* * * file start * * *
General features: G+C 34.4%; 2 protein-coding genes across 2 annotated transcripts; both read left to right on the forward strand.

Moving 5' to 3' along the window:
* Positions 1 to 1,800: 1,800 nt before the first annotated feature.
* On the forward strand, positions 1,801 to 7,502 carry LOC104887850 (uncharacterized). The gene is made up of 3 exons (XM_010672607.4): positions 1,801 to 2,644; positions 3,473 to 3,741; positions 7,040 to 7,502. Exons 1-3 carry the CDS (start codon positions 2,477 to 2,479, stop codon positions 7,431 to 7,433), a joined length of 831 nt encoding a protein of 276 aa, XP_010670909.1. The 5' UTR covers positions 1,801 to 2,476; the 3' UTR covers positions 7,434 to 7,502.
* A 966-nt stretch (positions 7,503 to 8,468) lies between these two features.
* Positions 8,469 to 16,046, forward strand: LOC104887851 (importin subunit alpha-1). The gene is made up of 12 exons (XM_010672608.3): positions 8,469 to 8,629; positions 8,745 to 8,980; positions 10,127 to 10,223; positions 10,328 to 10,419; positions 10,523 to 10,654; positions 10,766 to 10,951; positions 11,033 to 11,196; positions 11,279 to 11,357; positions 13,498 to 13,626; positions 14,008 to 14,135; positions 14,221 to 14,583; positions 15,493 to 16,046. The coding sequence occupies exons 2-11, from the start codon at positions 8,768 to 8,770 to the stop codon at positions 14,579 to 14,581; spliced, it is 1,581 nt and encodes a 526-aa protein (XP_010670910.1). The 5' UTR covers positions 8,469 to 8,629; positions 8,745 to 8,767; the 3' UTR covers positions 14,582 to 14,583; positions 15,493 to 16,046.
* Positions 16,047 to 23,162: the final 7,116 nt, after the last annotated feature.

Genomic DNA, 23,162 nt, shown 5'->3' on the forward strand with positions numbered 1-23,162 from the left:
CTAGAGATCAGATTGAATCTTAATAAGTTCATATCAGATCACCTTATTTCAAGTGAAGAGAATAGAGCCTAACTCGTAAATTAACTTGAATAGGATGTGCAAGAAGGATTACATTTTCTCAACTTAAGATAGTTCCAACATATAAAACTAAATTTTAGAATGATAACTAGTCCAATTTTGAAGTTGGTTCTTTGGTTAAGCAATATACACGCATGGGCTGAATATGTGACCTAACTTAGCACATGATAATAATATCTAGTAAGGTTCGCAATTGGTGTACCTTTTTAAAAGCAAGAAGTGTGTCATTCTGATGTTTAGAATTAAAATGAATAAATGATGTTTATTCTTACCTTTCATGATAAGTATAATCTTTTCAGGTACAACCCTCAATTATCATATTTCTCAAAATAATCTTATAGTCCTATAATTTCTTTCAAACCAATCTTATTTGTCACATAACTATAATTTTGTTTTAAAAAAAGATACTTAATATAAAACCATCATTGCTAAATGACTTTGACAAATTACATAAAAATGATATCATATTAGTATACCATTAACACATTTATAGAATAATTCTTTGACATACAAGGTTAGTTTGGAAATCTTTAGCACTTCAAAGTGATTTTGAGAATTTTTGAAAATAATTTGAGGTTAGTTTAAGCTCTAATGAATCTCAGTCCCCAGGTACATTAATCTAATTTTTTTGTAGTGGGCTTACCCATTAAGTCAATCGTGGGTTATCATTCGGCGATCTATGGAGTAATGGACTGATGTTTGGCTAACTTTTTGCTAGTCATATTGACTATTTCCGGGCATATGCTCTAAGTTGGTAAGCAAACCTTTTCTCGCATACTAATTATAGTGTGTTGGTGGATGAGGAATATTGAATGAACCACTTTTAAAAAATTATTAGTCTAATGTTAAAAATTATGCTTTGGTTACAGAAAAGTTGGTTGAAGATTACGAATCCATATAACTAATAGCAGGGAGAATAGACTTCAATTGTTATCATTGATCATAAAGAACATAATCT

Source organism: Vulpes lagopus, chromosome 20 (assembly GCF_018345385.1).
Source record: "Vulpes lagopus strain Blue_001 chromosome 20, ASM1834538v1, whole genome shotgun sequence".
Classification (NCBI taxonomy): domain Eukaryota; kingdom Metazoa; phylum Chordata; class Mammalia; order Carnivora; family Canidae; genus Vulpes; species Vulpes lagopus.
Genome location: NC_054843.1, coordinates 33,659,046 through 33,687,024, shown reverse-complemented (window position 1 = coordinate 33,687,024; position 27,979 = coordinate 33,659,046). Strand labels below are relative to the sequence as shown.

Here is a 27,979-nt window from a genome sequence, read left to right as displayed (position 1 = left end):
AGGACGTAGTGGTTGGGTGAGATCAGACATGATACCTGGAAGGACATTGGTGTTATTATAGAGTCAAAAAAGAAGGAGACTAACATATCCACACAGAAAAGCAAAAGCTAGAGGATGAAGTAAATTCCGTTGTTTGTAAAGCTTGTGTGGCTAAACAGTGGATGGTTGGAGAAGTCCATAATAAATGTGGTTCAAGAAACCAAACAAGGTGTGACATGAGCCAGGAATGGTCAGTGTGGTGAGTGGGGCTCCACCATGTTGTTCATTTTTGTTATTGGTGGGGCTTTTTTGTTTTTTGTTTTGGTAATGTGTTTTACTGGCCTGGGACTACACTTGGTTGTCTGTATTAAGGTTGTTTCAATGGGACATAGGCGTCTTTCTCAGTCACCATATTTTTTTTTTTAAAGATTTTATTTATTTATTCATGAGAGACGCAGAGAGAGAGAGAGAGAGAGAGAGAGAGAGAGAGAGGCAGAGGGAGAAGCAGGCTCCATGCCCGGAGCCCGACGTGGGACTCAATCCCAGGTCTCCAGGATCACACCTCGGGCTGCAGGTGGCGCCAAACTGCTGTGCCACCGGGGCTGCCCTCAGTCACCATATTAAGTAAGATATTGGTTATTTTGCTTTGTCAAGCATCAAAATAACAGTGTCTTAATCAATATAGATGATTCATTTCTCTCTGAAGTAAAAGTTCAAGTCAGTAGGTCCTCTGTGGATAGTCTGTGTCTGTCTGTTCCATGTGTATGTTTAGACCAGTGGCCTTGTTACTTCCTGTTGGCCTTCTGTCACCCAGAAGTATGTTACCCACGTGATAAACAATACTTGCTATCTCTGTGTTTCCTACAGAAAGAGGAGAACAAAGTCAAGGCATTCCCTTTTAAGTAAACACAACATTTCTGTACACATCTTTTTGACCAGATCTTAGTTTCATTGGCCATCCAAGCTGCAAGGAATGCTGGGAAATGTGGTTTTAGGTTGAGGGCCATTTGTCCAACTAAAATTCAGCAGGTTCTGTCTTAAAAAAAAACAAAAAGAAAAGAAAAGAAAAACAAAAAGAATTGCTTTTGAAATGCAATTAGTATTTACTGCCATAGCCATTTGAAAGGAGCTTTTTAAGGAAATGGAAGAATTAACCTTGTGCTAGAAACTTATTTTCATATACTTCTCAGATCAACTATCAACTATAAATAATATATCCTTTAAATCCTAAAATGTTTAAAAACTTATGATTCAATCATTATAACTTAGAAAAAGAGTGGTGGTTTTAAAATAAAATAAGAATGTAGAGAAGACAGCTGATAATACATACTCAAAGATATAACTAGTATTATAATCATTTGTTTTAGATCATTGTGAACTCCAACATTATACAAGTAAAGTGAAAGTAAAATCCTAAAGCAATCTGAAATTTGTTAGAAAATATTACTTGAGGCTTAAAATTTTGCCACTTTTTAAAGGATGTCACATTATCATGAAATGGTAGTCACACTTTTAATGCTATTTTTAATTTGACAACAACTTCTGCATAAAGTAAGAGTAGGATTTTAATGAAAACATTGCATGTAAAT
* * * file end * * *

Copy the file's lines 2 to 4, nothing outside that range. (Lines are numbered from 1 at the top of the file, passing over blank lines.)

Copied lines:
Moving 5' to 3' along the window:
* Positions 1 to 1,800: 1,800 nt before the first annotated feature.
* On the forward strand, positions 1,801 to 7,502 carry LOC104887850 (uncharacterized). The gene is made up of 3 exons (XM_010672607.4): positions 1,801 to 2,644; positions 3,473 to 3,741; positions 7,040 to 7,502. Exons 1-3 carry the CDS (start codon positions 2,477 to 2,479, stop codon positions 7,431 to 7,433), a joined length of 831 nt encoding a protein of 276 aa, XP_010670909.1. The 5' UTR covers positions 1,801 to 2,476; the 3' UTR covers positions 7,434 to 7,502.